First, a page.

Ryan Walsh Hon. U.S. History 2 The Social Impact of Theodore Roosevelt In the post-Gilded Age, America needed a strong President to carry out and embellish upon the social reform and dismantle the corruption left by trusts. Taking over for the late President McKinley, Theodore Roosevelt was the upper-class proponent of the people willing to wage the crusade against big business with a boyish vigor to be admired by the entire world. His campaign for the layperson to “avoid the extremes of swollen fortunes and grinding poverty” is one of Herculean proportions to be remembered for all history. To understand the political beliefs of Teddy Roosevelt, one must understand the man behind the peoples champion.

Although wealthy in his youth, young Theodore quickly learned the value of hard work due to his frail body and failing eyesight; this value echoed in his every word and bled into every bill he signed. TR worked tremendously to maintain a healthy body and became quite skilled in many areas of sport, and built a titanic zest for life, which he carried through his presidency. Without adversity, Roosevelts romance with the raw wilderness and his sense of debt to the common person could never have been constructed. Beginning with his role in the Rough Riders, Theodore was a romantic and dynamic American hero for the new era. As President, TR was clever in bringing about his reform and fearless of his antagonists; for Roosevelt felt a president should lead and fight the good fight for the greater good. In May1902, he showed his political clout by arbitrating the coal dispute.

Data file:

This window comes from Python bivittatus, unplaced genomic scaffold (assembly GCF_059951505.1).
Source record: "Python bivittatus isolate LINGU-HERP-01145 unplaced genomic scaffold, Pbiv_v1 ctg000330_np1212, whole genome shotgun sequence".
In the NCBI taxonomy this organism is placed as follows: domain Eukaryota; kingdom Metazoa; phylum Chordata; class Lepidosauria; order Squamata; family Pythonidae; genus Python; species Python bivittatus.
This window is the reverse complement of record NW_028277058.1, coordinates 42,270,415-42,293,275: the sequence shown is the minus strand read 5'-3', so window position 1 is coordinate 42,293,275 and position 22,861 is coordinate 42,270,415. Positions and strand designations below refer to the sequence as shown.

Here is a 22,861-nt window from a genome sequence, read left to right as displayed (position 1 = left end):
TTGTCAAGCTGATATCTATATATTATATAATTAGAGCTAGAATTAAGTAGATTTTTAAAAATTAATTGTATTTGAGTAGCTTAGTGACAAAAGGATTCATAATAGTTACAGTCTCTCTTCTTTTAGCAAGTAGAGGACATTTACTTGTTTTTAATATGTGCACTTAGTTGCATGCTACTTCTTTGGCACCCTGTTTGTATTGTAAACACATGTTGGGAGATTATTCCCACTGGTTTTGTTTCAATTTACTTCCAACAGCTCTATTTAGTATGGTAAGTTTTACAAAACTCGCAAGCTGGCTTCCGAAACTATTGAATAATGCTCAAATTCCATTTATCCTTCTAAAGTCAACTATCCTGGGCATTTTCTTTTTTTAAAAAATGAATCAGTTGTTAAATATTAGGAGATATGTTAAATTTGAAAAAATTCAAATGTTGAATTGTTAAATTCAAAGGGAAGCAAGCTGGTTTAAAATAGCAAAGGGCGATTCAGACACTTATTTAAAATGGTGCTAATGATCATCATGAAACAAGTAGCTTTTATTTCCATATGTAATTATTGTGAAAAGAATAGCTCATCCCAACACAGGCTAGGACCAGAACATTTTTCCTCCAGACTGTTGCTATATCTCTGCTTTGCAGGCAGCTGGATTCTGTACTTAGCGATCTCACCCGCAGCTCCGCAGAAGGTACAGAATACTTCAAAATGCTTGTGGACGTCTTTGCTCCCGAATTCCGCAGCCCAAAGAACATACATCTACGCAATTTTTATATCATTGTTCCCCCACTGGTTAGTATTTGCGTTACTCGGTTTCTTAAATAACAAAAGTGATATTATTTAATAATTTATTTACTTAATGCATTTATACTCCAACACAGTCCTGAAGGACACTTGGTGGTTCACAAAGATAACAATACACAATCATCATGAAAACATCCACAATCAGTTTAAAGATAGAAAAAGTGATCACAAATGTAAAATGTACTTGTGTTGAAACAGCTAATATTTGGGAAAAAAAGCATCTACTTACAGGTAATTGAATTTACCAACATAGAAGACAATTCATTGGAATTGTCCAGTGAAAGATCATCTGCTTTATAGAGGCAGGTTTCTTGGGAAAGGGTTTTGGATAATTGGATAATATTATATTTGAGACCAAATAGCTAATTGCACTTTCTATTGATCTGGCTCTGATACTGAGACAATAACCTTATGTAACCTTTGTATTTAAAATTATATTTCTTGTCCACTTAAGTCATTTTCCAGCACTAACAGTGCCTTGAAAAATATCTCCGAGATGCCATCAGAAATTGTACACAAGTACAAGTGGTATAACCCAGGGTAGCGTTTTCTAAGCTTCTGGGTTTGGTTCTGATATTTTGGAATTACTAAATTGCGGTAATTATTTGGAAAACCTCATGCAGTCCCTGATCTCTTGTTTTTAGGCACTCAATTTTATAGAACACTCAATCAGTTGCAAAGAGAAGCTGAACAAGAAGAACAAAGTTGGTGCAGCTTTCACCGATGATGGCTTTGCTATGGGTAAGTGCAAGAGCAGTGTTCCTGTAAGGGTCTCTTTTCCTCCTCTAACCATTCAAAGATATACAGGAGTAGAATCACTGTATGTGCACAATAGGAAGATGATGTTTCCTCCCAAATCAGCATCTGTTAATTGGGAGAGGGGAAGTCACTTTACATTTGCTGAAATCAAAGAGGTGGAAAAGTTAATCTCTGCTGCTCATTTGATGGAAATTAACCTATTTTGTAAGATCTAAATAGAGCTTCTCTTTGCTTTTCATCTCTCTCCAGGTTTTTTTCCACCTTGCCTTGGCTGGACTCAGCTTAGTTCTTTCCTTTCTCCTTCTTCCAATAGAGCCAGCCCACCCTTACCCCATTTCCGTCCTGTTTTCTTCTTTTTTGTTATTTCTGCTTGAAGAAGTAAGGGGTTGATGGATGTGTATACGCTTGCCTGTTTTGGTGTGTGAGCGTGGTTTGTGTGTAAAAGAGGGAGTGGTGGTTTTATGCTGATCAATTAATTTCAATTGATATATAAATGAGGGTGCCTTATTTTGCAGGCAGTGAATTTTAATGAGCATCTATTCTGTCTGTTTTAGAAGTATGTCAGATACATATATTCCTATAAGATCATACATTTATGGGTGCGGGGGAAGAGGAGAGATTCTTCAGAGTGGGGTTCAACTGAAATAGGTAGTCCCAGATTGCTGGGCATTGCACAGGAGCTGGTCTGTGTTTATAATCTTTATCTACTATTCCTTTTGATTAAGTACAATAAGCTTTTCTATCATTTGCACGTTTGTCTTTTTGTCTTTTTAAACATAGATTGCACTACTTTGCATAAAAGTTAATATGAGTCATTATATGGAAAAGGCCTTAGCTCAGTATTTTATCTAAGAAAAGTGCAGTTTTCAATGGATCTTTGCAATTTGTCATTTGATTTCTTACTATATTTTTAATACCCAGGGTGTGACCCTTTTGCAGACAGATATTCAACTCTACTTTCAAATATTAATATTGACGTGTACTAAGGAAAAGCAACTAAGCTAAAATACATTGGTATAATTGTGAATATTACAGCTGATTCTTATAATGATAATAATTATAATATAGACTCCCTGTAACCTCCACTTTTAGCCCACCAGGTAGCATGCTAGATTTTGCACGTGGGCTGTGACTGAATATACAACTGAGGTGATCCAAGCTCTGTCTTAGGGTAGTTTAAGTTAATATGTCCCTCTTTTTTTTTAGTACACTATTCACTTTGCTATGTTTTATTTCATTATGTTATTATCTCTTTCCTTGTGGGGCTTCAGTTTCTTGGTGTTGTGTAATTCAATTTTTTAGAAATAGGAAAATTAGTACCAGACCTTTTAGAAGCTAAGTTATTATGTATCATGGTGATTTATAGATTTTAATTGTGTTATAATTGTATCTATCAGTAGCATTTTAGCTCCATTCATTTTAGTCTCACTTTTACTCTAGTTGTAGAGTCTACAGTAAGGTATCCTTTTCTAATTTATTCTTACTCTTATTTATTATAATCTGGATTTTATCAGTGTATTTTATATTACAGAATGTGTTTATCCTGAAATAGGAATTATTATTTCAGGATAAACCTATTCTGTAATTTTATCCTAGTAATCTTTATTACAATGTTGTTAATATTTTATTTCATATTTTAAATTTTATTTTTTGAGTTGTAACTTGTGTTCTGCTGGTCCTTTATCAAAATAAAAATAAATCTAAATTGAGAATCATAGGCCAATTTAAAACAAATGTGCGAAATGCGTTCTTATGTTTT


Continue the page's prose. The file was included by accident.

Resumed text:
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TR backed the miners insisting that nobody owned them and by using the pressure of lose, TR composed a “square deal” for the miners and shook the age of Big Business by proving federal intervention was possible for the common man. When written, The Sherman Anti-trust Act was fruitless but in the inventive forges of Roosevelts mind it evolved into a modern Excalibur. Roosevelt used his new blade to dismember “bad” trusts; such were the circumstances of the Northern Securities case. Roosevelt used the case to prove his skill in public relations, show the nation the power of his “sword”, and prove to the nation and big business the power of the federal government. In 1904, the Supreme Court ordered the trust to dissolve. The re-energized Roosevelt campaigned against other “bad” trusts- the beef trust, the oil trust, and the tobacco trust.

Roosevelt went on to complete more general reform and “prove that a free society was not powerless against large corporations”. In a time stirred by muckrakers, Roosevelt made strides to improve the social standards of his nation, especially in 1906. On the coat tails of Sinclairs “The Jungle”, TR pushed the Meat Inspection Act that granted federal officials the right to inspect all meat and its source. A Pure Food and Drug Act, forbidding the sale of impure food, drug or alcohol almost immediately followed the Meat Inspection Act. Roosevelts 1906 hat trick was capped by The Employers Liability Act, which provided accident insurance for workers and catapulted TR to almost mythic proportions as the peoples advocate.

Roosevelts years in the Oval Office mirrored the man himself, outspoken and a triumph for the American soul and people. He brought creeds and values back to the American experience and helped set the destiny of a great nation back on the tracks laid by its for fathers. In a period of history preceded by extreme rape of capitalism, TR was the fierce republican with the grit and utter courage to pull the sword from the mighty stone of corruption and bring it down upon the big businesses defiling the American principles.